The nasty day Wed. was just a "bump in the road" of nice weather as the sun returns Thu. & especially Fri. through the weekend into early next week. Temps. will respond with highs close to 70 Thu. & in the 70s Fri. through Wed. of next week. Plus it'll stay dry with little more than a few coastal showers the next couple days & a few showers by the middle of next week as a weakening front moves into the area.
I heard from a viewer in St. Augustine Wed. not happy about the big temp. change as she's part of a market that is every Wed. at the St. Augustine beach pier (see pic below). From Marion: I design recycled cotton tote bags with clothing purchased at Betty Griffin Thrift store that provides help to abused women and children locally. I wash and disassemble the clothing to design the bags so everything is recycled. Sounds pretty cool -- check it out each Wed. -- click here for the info.
Cheetah cubs were born in Nassau Co. at White Oak:
Last Monday a female cheetah at White Oak, a 7,400 acre conservation center and retreat near Yulee FL, gave birth to three healthy cubs. The cubs, a female and two males, are being cared for by their mother, a four year old cheetah who was also born at White Oak.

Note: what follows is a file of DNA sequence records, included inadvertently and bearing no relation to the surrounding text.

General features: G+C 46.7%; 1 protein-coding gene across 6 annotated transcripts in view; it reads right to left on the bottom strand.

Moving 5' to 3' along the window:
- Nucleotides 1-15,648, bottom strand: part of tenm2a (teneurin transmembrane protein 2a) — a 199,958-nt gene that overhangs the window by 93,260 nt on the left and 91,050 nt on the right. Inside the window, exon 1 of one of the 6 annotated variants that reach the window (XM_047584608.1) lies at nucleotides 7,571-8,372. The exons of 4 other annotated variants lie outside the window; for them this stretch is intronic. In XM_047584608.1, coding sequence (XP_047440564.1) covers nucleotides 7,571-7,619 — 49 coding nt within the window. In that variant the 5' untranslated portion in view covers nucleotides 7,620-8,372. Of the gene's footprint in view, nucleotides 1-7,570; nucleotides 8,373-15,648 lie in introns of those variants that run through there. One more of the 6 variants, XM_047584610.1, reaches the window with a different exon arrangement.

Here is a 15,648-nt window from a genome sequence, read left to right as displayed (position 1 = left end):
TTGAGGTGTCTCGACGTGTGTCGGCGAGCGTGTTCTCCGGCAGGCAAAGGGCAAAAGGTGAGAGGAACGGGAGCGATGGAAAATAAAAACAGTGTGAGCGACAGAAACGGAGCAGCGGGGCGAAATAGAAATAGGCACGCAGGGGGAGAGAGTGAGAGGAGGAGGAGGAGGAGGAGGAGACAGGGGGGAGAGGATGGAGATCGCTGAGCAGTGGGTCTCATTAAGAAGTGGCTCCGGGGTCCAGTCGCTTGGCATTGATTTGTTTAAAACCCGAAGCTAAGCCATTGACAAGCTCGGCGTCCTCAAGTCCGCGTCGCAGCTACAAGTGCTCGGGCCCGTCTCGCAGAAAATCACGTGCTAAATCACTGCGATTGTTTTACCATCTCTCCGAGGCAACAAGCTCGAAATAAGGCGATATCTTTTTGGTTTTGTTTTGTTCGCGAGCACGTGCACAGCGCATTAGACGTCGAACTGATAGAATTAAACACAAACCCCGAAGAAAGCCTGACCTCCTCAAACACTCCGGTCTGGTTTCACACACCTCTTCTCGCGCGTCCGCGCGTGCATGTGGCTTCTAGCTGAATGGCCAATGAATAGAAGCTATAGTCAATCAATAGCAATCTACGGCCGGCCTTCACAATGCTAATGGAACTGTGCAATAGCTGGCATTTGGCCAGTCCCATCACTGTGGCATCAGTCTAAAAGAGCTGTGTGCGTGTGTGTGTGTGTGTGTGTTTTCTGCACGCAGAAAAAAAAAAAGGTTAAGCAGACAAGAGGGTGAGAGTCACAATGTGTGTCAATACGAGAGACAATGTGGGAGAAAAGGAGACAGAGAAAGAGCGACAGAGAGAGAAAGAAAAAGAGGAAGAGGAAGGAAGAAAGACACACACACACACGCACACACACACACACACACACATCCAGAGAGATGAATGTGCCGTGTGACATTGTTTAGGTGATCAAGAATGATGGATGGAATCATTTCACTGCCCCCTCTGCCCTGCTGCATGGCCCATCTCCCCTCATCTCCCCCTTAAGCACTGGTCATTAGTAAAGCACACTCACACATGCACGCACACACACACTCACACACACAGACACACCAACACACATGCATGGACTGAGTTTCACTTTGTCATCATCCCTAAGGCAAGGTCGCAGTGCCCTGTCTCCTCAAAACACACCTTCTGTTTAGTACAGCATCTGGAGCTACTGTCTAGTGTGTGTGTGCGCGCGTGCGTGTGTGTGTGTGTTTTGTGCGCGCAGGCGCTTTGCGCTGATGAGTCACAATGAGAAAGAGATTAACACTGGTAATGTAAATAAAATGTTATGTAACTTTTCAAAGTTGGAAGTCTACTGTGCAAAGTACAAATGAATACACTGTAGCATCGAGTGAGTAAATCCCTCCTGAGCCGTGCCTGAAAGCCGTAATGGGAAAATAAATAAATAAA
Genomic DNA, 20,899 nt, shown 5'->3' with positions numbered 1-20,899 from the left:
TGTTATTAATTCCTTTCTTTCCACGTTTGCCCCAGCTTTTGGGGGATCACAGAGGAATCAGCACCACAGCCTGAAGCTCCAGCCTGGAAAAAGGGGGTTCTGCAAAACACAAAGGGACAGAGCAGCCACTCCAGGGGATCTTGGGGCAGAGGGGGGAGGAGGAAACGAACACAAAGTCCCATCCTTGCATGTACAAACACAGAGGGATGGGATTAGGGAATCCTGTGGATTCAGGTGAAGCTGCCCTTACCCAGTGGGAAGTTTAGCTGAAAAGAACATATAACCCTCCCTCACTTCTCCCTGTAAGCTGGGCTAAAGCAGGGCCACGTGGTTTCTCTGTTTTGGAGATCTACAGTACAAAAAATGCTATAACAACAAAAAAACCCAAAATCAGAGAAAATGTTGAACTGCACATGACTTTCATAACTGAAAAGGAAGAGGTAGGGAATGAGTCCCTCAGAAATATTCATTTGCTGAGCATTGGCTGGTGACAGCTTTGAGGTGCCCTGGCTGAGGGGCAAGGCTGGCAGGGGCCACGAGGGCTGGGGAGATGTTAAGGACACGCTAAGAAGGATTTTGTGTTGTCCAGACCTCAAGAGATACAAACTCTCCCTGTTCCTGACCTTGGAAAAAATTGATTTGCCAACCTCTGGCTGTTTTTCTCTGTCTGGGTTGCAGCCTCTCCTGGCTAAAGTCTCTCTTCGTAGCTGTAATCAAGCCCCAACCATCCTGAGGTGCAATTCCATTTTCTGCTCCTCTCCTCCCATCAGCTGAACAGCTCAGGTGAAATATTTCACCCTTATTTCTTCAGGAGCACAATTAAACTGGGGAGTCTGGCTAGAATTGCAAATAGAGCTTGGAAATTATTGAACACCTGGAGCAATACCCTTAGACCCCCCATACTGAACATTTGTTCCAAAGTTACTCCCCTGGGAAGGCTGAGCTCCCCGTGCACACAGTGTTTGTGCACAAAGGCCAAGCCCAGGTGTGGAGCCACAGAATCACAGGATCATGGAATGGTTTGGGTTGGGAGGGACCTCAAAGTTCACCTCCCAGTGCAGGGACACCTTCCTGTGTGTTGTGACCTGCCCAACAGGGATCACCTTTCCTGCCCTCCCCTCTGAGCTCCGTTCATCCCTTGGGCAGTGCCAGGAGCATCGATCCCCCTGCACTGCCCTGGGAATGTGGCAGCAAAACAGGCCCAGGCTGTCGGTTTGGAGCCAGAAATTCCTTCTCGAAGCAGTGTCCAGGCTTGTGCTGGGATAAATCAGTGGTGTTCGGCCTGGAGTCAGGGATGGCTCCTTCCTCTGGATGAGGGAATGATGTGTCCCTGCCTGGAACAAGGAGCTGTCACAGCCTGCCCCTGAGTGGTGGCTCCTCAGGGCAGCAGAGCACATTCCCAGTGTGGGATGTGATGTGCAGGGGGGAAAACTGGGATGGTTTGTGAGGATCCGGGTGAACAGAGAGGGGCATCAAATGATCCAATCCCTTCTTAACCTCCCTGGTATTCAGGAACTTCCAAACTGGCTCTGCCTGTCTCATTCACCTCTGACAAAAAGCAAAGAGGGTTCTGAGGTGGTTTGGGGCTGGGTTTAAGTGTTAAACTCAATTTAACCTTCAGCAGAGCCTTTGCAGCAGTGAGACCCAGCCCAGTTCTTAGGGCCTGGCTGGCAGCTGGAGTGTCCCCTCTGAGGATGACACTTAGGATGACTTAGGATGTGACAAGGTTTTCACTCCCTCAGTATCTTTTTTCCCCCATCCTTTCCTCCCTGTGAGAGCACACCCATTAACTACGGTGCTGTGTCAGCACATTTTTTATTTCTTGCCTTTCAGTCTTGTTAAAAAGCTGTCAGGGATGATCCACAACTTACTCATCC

White Oak is one of the most successful cheetah breeding centers in the world, and these cubs mark the facility’s 144th-146th births. White Oak works with the Cheetah Species Survival Plan and partners at the Conservation Center for Species Survival (C2S2) to ensure that a healthy captive cheetah population continues to sustain cheetah populations.
The C2S2 consortium is comprised of five organizations, including White Oak, that collectively manage more than 25,000 acres devoted to endangered species study, management and recovery. Together the C2S2 partners house over 80 cheetahs and account for a majority of the cubs born in North America each year. Historically, the cheetah has low reproductive success in captivity, but the space, facilities, and expertise at White Oak and its C2S2 partners have resulted in increased success.
“Breeding cheetahs is very challenging and with only a small portion of the population reproducing, and it’s very exciting when we have cubs from a first time dam or sire, as this helps keep the population genetically healthy,” says White Oak cheetah expert Karen Meeks. “I’m very happy to see a first time mother so relaxed and content caring for her cubs.”
The three new cheetah cubs will stay with their mother until they are about 1 year old. The cubs will then be separated for placement in zoos and breeding centers, mimicking the natural dispersal process of cubs leaving their mother at that age.
White Oak conserves and sustains some of the earth’s rarest wild animals through innovative training, research, education, and breeding programs that contribute to the survival of wildlife in nature. The 7,400 acre facility is home to imperiled species from around the world including rhinos, cheetahs, and the elusive okapi. To learn more about White Oak go ** here **.